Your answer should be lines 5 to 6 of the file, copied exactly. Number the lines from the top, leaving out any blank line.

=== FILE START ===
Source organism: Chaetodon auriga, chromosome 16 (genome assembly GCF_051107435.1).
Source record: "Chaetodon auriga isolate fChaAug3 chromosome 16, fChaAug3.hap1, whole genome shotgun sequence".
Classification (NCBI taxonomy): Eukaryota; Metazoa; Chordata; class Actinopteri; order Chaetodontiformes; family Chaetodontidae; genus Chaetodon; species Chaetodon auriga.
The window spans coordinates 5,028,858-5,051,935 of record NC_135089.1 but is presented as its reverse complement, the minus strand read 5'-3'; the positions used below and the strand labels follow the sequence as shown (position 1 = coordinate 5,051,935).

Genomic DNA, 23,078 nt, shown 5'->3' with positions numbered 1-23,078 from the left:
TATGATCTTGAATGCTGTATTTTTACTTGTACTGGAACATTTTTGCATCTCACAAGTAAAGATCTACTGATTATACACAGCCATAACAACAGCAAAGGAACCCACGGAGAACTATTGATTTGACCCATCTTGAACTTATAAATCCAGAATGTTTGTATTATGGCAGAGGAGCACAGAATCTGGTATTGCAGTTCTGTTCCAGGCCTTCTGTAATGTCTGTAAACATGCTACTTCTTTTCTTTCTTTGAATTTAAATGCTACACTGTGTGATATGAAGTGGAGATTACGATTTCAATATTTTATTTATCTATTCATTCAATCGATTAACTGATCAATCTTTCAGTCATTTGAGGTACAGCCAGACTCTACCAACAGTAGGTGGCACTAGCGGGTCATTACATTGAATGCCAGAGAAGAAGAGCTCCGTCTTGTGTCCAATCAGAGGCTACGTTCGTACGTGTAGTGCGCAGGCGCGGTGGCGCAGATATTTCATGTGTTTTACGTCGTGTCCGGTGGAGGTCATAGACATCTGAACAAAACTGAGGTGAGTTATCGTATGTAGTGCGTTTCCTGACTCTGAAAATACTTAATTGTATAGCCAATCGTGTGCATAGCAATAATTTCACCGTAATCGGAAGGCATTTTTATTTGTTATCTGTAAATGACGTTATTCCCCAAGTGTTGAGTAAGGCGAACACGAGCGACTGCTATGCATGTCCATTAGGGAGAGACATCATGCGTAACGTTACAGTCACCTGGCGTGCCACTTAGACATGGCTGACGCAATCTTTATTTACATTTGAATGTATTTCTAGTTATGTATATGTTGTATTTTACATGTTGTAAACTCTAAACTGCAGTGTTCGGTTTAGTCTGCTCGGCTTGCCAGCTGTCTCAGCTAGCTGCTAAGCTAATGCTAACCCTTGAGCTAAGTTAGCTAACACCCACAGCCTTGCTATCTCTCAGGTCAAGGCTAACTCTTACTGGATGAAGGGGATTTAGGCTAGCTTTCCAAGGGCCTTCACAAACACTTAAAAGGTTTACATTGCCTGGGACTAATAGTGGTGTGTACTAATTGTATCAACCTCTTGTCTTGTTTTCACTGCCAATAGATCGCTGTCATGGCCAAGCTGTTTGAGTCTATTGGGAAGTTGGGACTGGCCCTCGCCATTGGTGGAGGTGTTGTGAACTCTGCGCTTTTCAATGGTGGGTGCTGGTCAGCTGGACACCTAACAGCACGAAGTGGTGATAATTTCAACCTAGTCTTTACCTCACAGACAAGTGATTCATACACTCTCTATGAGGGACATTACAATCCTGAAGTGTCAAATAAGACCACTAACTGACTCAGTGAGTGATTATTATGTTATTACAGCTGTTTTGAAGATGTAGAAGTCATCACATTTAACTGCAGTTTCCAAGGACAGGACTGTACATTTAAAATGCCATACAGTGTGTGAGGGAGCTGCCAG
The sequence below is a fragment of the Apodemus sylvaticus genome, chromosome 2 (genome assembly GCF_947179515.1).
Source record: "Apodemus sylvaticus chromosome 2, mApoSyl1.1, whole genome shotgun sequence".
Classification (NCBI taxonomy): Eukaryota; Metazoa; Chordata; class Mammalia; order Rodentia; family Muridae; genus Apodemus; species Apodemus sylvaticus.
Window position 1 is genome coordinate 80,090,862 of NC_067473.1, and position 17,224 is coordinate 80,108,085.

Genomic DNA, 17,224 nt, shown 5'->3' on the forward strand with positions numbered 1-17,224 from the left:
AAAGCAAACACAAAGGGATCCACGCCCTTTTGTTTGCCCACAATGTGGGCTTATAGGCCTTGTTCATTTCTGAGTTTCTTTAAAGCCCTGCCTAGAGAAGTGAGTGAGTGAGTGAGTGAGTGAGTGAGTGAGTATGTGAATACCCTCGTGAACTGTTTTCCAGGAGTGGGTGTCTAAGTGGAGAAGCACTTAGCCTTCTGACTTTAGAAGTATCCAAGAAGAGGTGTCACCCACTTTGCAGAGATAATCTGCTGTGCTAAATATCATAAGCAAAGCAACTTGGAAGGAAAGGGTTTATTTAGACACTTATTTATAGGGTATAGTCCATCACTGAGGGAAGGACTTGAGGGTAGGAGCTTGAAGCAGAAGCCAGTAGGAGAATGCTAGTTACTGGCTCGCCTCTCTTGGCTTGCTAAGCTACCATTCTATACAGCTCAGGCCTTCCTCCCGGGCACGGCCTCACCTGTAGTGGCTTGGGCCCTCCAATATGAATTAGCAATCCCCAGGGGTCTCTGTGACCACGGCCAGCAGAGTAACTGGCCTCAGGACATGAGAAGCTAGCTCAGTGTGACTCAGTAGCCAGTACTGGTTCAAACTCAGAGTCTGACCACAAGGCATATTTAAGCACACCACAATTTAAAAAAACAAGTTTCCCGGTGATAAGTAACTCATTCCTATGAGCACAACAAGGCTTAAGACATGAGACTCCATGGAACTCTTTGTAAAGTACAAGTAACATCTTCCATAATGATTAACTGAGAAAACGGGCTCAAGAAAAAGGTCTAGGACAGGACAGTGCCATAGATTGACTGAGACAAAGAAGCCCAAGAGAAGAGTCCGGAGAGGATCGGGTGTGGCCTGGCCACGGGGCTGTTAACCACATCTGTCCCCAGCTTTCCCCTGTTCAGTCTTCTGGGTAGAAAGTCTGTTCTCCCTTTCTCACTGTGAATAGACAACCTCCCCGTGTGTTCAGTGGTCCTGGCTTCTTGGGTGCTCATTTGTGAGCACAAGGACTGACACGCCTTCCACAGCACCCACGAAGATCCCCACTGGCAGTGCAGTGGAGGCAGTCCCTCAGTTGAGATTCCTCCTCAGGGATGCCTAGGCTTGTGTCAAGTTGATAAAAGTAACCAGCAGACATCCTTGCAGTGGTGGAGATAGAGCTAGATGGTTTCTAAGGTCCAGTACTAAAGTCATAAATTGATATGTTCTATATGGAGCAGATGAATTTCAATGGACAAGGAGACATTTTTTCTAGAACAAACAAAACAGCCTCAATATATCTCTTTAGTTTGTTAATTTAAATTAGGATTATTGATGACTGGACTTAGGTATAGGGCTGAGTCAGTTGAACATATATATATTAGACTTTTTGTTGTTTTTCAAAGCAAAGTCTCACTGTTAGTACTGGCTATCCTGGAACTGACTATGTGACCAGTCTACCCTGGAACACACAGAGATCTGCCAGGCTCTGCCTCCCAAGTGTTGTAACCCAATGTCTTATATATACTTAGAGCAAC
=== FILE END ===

Genomic DNA, 23,078 nt, shown 5'->3' with positions numbered 1-23,078 from the left:
TATGATCTTGAATGCTGTATTTTTACTTGTACTGGAACATTTTTGCATCTCACAAGTAAAGATCTACTGATTATACACAGCCATAACAACAGCAAAGGAACCCACGGAGAACTATTGATTTGACCCATCTTGAACTTATAAATCCAGAATGTTTGTATTATGGCAGAGGAGCACAGAATCTGGTATTGCAGTTCTGTTCCAGGCCTTCTGTAATGTCTGTAAACATGCTACTTCTTTTCTTTCTTTGAATTTAAATGCTACACTGTGTGATATGAAGTGGAGATTACGATTTCAATATTTTATTTATCTATTCATTCAATCGATTAACTGATCAATCTTTCAGTCATTTGAGGTACAGCCAGACTCTACCAACAGTAGGTGGCACTAGCGGGTCATTACATTGAATGCCAGAGAAGAAGAGCTCCGTCTTGTGTCCAATCAGAGGCTACGTTCGTACGTGTAGTGCGCAGGCGCGGTGGCGCAGATATTTCATGTGTTTTACGTCGTGTCCGGTGGAGGTCATAGACATCTGAACAAAACTGAGGTGAGTTATCGTATGTAGTGCGTTTCCTGACTCTGAAAATACTTAATTGTATAGCCAATCGTGTGCATAGCAATAATTTCACCGTAATCGGAAGGCATTTTTATTTGTTATCTGTAAATGACGTTATTCCCCAAGTGTTGAGTAAGGCGAACACGAGCGACTGCTATGCATGTCCATTAGGGAGAGACATCATGCGTAACGTTACAGTCACCTGGCGTGCCACTTAGACATGGCTGACGCAATCTTTATTTACATTTGAATGTATTTCTAGTTATGTATATGTTGTATTTTACATGTTGTAAACTCTAAACTGCAGTGTTCGGTTTAGTCTGCTCGGCTTGCCAGCTGTCTCAGCTAGCTGCTAAGCTAATGCTAACCCTTGAGCTAAGTTAGCTAACACCCACAGCCTTGCTATCTCTCAGGTCAAGGCTAACTCTTACTGGATGAAGGGGATTTAGGCTAGCTTTCCAAGGGCCTTCACAAACACTTAAAAGGTTTACATTGCCTGGGACTAATAGTGGTGTGTACTAATTGTATCAACCTCTTGTCTTGTTTTCACTGCCAATAGATCGCTGTCATGGCCAAGCTGTTTGAGTCTATTGGGAAGTTGGGACTGGCCCTCGCCATTGGTGGAGGTGTTGTGAACTCTGCGCTTTTCAATGGTGGGTGCTGGTCAGCTGGACACCTAACAGCACGAAGTGGTGATAATTTCAACCTAGTCTTTACCTCACAGACAAGTGATTCATACACTCTCTATGAGGGACATTACAATCCTGAAGTGTCAAATAAGACCACTAACTGACTCAGTGAGTGATTATTATGTTATTACAGCTGTTTTGAAGATGTAGAAGTCATCACATTTAACTGCAGTTTCCAAGGACAGGACTGTACATTTAAAATGCCATACAGTGTGTGAGGGAGCTGCCAG